Only a few states have a stated policy on integrated townships. Gujarat: It has a comprehensive policy specifying the most probable locations for development of such townships. It covers six different types of townships (technology, education, medical/healthcare, tourism, logistics, and residential) and requires 80 per cent of the built-up area to be residential, including EWS housing. The state offers to provide access roads, bulk water supply and power.
Maharashtra: Mandates a minimum size of 100 acres for townships, and favours IT townships through preferential land use change, even on agricultural land. Its policy allows exemption from Mumbai tenancy and Agricultural Land Act, and offers 50 per cent waiver on stamp duty and no height restrictions, subject to an FSI of 1.
Rajasthan: It has variable minimum land limits according to cities and towns; it is 10 hectares for Jaipur, 6 hectares in other divisional headquarters and 4 hectares in other municipal towns and district headquarters. A sop: the state government helps acquire land for the developer if it already owns two-thirds of the total land of the project. Extra FAR is offered for energy conservation measures.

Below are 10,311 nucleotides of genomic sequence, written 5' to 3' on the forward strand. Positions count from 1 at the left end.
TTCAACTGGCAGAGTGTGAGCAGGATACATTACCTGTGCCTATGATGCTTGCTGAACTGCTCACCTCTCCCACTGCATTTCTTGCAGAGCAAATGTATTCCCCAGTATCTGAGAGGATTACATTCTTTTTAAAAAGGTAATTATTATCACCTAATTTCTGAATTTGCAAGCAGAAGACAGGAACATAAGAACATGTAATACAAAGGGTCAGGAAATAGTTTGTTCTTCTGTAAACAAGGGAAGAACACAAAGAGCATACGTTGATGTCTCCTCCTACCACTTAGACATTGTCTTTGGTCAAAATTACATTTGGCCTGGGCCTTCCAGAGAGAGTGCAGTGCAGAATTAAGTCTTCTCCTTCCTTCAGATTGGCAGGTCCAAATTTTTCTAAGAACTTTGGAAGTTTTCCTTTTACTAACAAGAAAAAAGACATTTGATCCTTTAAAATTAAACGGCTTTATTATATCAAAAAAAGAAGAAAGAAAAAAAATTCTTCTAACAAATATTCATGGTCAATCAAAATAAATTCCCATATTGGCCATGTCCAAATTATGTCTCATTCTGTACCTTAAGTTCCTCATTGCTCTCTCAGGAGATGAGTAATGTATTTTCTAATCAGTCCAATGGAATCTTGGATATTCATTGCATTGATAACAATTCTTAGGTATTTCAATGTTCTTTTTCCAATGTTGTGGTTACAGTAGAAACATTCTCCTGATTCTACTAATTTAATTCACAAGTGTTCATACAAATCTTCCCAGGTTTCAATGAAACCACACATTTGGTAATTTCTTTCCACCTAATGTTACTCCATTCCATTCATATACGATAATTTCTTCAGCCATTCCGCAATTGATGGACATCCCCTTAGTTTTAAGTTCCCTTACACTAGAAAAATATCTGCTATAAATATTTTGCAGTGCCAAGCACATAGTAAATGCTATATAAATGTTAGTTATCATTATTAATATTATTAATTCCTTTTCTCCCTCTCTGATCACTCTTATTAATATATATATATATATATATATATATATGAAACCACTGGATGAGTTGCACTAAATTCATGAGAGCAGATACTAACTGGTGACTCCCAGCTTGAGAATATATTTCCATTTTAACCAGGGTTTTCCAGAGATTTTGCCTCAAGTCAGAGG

Punjab: The state’s policy supports land acquisition for the private developer but is limited to 10 per cent of the total project land. IT townships can change land use, subject to certain fee. Punjab also allows the developer to design the product mix and change land use share drastically.
Karnataka: The state acquires land on behalf of developers and parcels it out to them for a fee. Besides, land installments are linked to project completion— a feature that checks land hoarding. The land use mix specifies 25 per cent residential development and 25 per cent for economic activities.
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